Oven Canning Method

I have always canned every year using the old fashioned way of using the hot bath canning method. This year I read of a new way of canning. I fill my clean jars with whatever I am canning and put them all in my oven. Turn the oven on to 250 degrees. When the oven is preheated I turn the oven off. I let the jars sit in the oven for at least 1 hour. When I take the jars out of the hot oven they all seal so easily. Or I can leave them sit in the oven until it cools. I can so much faster using this method. It is wonderful. But now I am reading so much on the internet saying this is not a good way to can and it is not safe. I have never had any problems canning this way and enjoy is so much. Are there any other readers out there that have heard of any problems using this method? I plan to continue using this method.



Inside you’ll find over 40 canning recipes to get you started, along with simple to understand explanations about what to can, how to can, and even why to consider canning at all!

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Anita - September 23, 2015

I’ve so enjoyed reading all the comments. Weighting in…I was raised doing all the methods. It just depended on what was being put up as to what Mother would use. But my favorite was the oven canning. I have 7 bushel of tomatoes that I am working on now and they will all be oven canned. My Mother would cold pack them, shake them down etc., seal, put into the lukewarm oven, oven to 275 degrees until they start to lightly boil, then turn down to 250 for 45-60 min., oven off, wait for about 15 min., crack the door a tiny bit, pinging, when cool enough w/ no drafts, take them out onto a dry towel. It was interesting to read all the variations in the oven canning method. And they all work for each person! Amazing!

But I don’t know if you’ve ever done this kind of water bath canning…we canned in 55 gallon drums! I would have crews doing tomatoes, apple sauce, peaches or whatever and packing them into 2 quart jars. Or quarts. Then we’d layer the, lets say tomatoes, into the drum with cardboard in-between each layer (and on bottom) until the drum was nearly full to the top w/ jars. Cardboard on top. We’d take a garden hose and fill the drum with water, build a fire (you have to monitor the fire) under the drum (was up on blocks) and can away! It was such fun. We’d can hundreds and hundreds of jars that way. And of course I’d also have the ovens in the house going to take up the slack.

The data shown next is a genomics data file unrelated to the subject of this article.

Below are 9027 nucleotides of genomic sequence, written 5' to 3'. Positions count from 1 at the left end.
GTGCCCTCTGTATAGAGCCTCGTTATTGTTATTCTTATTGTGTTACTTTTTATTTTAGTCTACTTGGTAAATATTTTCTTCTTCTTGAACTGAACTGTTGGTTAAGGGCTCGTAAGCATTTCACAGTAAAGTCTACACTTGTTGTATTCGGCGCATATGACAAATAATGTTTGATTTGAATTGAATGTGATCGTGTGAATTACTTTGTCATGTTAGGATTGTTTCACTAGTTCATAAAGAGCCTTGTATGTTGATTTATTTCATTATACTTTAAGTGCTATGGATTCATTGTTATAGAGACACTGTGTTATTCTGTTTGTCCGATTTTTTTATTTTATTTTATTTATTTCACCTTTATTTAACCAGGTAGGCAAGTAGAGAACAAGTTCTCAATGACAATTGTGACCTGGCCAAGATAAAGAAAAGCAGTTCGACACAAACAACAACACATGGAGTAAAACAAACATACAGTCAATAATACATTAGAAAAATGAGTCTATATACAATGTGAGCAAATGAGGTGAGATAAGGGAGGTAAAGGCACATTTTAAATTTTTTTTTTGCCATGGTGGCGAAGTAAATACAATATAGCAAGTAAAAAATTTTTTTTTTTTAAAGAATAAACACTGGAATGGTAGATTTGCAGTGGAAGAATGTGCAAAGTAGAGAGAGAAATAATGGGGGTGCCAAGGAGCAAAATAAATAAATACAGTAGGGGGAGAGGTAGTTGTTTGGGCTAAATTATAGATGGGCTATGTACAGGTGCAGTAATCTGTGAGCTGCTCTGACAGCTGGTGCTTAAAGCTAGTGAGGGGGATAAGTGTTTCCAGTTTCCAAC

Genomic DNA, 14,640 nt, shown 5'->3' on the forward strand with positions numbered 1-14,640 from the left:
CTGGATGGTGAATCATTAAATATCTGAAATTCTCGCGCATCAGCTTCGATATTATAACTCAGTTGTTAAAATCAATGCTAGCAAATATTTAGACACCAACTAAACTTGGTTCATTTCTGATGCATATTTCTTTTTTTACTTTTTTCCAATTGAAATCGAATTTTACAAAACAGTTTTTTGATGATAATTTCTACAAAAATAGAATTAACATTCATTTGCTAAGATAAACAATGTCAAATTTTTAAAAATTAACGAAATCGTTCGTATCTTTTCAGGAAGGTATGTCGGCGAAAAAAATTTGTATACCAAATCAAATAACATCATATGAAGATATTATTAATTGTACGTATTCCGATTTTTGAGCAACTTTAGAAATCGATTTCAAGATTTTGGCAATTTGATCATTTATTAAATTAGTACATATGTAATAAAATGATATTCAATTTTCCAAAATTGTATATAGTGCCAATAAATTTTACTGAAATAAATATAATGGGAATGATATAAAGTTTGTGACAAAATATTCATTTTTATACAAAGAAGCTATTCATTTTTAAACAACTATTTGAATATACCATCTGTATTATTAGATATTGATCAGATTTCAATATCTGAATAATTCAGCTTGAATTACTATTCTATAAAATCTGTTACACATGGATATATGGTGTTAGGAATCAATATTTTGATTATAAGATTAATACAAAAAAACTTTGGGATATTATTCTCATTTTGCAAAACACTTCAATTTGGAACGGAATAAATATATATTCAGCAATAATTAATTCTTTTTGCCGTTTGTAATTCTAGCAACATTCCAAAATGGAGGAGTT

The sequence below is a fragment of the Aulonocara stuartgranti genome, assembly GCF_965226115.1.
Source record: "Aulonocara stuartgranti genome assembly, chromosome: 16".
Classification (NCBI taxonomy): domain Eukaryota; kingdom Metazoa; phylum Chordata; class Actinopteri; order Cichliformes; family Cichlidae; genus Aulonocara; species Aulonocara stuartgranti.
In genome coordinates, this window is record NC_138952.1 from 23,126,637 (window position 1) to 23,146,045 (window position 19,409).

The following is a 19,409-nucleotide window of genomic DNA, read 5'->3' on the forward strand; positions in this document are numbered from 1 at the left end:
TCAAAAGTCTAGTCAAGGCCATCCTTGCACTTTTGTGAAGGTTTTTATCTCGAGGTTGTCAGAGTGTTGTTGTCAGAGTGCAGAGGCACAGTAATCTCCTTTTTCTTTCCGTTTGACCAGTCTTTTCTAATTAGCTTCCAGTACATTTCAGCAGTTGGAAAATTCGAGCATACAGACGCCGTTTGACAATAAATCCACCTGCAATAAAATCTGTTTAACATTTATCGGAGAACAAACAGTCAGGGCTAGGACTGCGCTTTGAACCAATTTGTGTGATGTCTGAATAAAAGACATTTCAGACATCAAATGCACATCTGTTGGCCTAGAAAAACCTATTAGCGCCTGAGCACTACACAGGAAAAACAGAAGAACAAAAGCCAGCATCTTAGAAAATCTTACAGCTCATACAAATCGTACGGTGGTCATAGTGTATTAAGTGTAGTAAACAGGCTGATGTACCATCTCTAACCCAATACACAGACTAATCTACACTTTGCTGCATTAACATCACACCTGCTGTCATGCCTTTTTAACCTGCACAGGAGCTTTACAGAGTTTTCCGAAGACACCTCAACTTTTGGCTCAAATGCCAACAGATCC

Everyone has their own reasons for doing the method they do, I think based on what they are familiar/raised with or are open to. For those of us that have used the time tested method of oven canning…we’re comfortable using it. No one ever became ill, actually we all thrived! And Mom always gave away a lot of canned food as gifts. But I can understand those that trust the FDA method. It’s all in what/who you trust and what you were raised with I think. But as for me and my house, we will trust the oven canning. :) Btw, my wonderful jewel of a Mom lived to 94. She was smart and funny, a great cook, an organic gardener and could stretch a dollar beyond its worth. She was the coolest person I’ve ever known. Enjoy your harvest!

    Melody - November 22, 2015

    Anita, I really enjoyed your comments and thanks for sharing with us the canning operation your dear Mother employed. I was amazed to say the least! I am new to canning this year but I have learned so much from other canners like yourself. I agree with you, that the oven method is appropriate for many occasions and I trust in the good sense and care that many others before me that have blazed the trail. I have two big pressure canners and other WB canners, but the oven method is my FAVORITE and most efficient time saver method. I understand and appreciate the information given on various sites about avoiding botulism, and with all due consideration given, I will continue to use the established oven canning method on as many occasions as possible. “As for me and my house, we shall …”. Amen! Blessings and thank you again. 😉

lisa - September 25, 2015

I have rice to but up how would I do this in the oven

laverne - October 1, 2015

can u can baked cookies in a jar in the oven i do crackers why not cookies

Patricia - October 3, 2015

Just made pasta sauce with olive oil added one cup of real lemon juice to mixture that had been cooked on stove top 3 hours to thicken, then into hot jars from oven and then back into oven at 275 for 30 minutes. Mixture boiling in jars screwed on boiled caps. Sealed. Chances of botulism?

John - October 18, 2015

Patricia, there are two necessary means to kill the bacteria that cause botulism. One of the two things that has to be done is heat the contents of the jar at 160 degrees for 15 minutes. The other necessary thing is to keep the ph low enough to keep botulism from growing. The lemon juice most likely lowered the ph, but it’s hard to say for sure if that did the trick. I usually add citric acid, but lemon juice will do it too. I’d venture to guess you’re ok, especially with the heating you described, but you may want to use it within a few months just in case the acidity isn’t high enough since you didn’t check it.

Sara - November 19, 2015

I canned my apple butter the same way its been perfectly fine. Although it doesn’t sit around to long they eat it too fast. The longest I’ve had it on a shelf is 2 months and its all good no problems sealed up perfectly

Claudette Godard - November 19, 2015

I have used the oven canning method for years and very successful. I have canned my spaghetti sauce an, sweet and sour meatballs along with soups and vegetables. This is a much easier way for me compare to the hot water bath. I prefer this to freezing.

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